One feature of our weather that has become always a resident one in recent winters in the main is the Aluetian ridge/N Pacific high and downstream NW Canada trough, that does seem to fire the jet and put pressure on any ridge development, so we have become more reliant on changes in the upper layers of the atmosphere for something other than typical atlantic conditions in our winters. 

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    Posted
  • Location: Locksbottom,kent 92m asl(310ft)
  • Weather Preferences: Warm summers but not too hot and colder winters with frost and snow
  • Location: Locksbottom,kent 92m asl(310ft)

    All fascinating stuff atm with regards to winter.The drama of that GFS gave hope to those with a “cold” inclination but as quick as  it appeared it has disappeared just as quickly.I don’t have the knowledge about the possible implications of a strong La Niña be it Central Based or East Based but the perception I get is it is such fine margins of how strong it becomes determines how mild the winter becomes in The UK.A Strong La Niña and it seems very unlikely cold spells will develop,much like a strong El Niño means the same for the UK.it seems we are jinxed whatever occurs.Then you have an Eqbw or Wqbw and they never seem to play ball either!!In some ways it would be great if we could get a proper cold spell in the UK When so many factors seem to be transpiring against us-clutching at straws and with GW,yes I probably am,but  it would be nice if Mother Nature just put a spanner in the works and gave the vast majority on here some Winter wonderland landscapes and a Day 10 chart just for once turned into reality👍

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    Posted
  • Location: Ponteland
  • Location: Ponteland
    15 minutes ago, Premier Neige said:

    I'm not 100% but I'm pretty sure 1962 had a mild November as well. No, I'm not saying this will be a 1963 winter but it doesn't necessarily follow that you need a cold November to get a cold winter. 

    There was a pretty cold spell mid November with snow  to low levels, we had snow cover in Sunderland and in “Weather”  magazine it showed a picture from York station all covered in the white stuff, to the best of my memory  the spell lasted 3-4 days.y6

     

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    Posted
  • Location: Northallerton, N Yorks
  • Location: Northallerton, N Yorks

    I seem to recall that the developing La Nina did not couple with the atmospheric state in the summer. Is this right?

    Whatever,  we are in a 'new norm' where nothing goes as planned. Mind, I suppose there's always been chaos theory regarding the weather. 

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    Re the influence of Novembers on the succeeding winters, well, I was a 15 yr old during Nov '62, living in Birmingham at the time and we had a northerly three days mid month,  with three inches of snow on the ground, with a cold foggy end to the month.November 1946 was one of the mildest months on record. And both were followed by fantastic winters (from a coldies perspective that is).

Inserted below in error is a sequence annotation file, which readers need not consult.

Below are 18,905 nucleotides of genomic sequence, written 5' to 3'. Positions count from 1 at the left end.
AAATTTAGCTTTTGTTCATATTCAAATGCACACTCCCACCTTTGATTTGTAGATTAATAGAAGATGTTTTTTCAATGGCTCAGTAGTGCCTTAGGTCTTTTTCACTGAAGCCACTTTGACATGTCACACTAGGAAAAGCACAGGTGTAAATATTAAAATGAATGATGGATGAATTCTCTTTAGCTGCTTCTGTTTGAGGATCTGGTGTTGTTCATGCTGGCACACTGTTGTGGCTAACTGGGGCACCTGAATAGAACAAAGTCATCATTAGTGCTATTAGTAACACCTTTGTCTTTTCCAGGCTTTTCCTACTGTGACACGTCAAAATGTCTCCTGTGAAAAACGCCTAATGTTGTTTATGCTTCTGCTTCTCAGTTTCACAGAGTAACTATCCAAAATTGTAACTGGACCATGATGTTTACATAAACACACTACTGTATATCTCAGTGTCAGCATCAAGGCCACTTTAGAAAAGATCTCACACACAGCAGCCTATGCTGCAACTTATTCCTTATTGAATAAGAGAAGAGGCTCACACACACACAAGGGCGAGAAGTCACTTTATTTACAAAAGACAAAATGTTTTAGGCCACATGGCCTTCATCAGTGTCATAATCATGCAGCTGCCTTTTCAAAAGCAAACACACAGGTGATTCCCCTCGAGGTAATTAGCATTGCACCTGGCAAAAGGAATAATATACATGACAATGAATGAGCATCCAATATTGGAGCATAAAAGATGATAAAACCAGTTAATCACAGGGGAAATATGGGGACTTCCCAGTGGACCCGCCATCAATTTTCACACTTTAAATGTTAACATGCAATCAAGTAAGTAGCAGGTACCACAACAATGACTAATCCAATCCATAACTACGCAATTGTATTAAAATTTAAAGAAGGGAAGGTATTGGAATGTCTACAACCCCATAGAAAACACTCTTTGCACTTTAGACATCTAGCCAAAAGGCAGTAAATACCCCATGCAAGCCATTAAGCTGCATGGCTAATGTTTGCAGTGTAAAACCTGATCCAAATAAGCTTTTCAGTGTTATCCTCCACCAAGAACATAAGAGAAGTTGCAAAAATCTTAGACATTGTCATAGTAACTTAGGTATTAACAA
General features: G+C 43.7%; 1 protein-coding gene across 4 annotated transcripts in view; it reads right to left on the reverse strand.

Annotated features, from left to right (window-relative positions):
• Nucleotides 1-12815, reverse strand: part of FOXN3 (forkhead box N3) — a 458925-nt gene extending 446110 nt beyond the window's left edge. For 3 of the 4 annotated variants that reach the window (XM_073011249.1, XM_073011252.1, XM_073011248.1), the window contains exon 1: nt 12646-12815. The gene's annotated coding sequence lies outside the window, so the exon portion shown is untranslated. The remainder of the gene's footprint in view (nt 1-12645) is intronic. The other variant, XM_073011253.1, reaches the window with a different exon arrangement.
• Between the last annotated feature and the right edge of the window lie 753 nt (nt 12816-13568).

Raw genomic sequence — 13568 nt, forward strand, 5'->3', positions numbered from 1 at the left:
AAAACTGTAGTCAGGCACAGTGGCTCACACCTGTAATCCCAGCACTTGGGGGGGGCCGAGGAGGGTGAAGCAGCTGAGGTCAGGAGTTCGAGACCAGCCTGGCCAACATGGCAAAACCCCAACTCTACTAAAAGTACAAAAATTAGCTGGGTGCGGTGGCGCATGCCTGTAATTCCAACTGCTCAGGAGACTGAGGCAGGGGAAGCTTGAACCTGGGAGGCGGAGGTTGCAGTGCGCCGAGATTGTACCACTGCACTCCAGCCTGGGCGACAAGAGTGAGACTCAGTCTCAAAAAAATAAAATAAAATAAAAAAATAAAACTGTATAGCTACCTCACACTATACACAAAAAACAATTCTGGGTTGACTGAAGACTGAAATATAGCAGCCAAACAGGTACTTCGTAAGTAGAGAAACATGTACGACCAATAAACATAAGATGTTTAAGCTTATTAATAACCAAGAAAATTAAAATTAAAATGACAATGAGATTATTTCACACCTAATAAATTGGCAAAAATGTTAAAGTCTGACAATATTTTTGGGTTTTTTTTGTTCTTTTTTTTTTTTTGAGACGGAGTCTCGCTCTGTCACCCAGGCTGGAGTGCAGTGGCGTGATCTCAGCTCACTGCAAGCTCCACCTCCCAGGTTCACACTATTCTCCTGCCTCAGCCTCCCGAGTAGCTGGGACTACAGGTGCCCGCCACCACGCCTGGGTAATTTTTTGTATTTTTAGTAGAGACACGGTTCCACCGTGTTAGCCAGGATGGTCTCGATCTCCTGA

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    Posted
  • Location: Back in Edmonton Alberta(via Chelmsford, Exeter & Calgary)
  • Location: Back in Edmonton Alberta(via Chelmsford, Exeter & Calgary)
    1 hour ago, Brucie said:

    I seem to recall that the developing La Nina did not couple with the atmospheric state in the summer. Is this right?

    Whatever,  we are in a 'new norm' where nothing goes as planned. Mind, I suppose there's always been chaos theory regarding the weather. 

    It did here ..we had a classic La Nina summer cool and wet to start turned warmer and drier as we got past mid July ending with a dry August and September ..exactly the same thing happened in 2010 and 2011 both La Nina summers

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    Posted
  • Location: Locksbottom,kent 92m asl(310ft)
  • Weather Preferences: Warm summers but not too hot and colder winters with frost and snow
  • Location: Locksbottom,kent 92m asl(310ft)

    Thank you MVH for the above post which has really helped me understand more on this subject.👍As you say don’t expect anything cold for next 10 days but after that there is hope.Shall be watching with great interest at beginning of December to see if things can fall into place which may give us some blocking.

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    Posted
  • Location: Leeds/Bradford border, 185 metres above sea level, around 600 feet
  • Location: Leeds/Bradford border, 185 metres above sea level, around 600 feet
    10 hours ago, Brucie said:

    I seem to recall that the developing La Nina did not couple with the atmospheric state in the summer. Is this right?

    Whatever,  we are in a 'new norm' where nothing goes as planned. Mind, I suppose there's always been chaos theory regarding the weather. 

    We've basically seen 2.5 phases so far. 

    Since May we have seen a largely -AAM regime however AAM has spiked during August and November within that. This is fairly normal as things are rarely uniform and we will see disruption early in the event especially. 

    Edited by summer blizzard
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    Posted
  • Location: Efford, Plymouth
  • Weather Preferences: Misty Autumn Mornings, Thunderstorms and snow
  • Location: Efford, Plymouth

    Well following on from this hurricane season- could we be looking at February again for the coldest snap of the winter- aka like 2005? Remember that cold snap very clearly, the signs in the Peak District were clear about a week before it hit at the end very end of the month. November this year has felt like November 2004 that year. 

    Edited by philglossop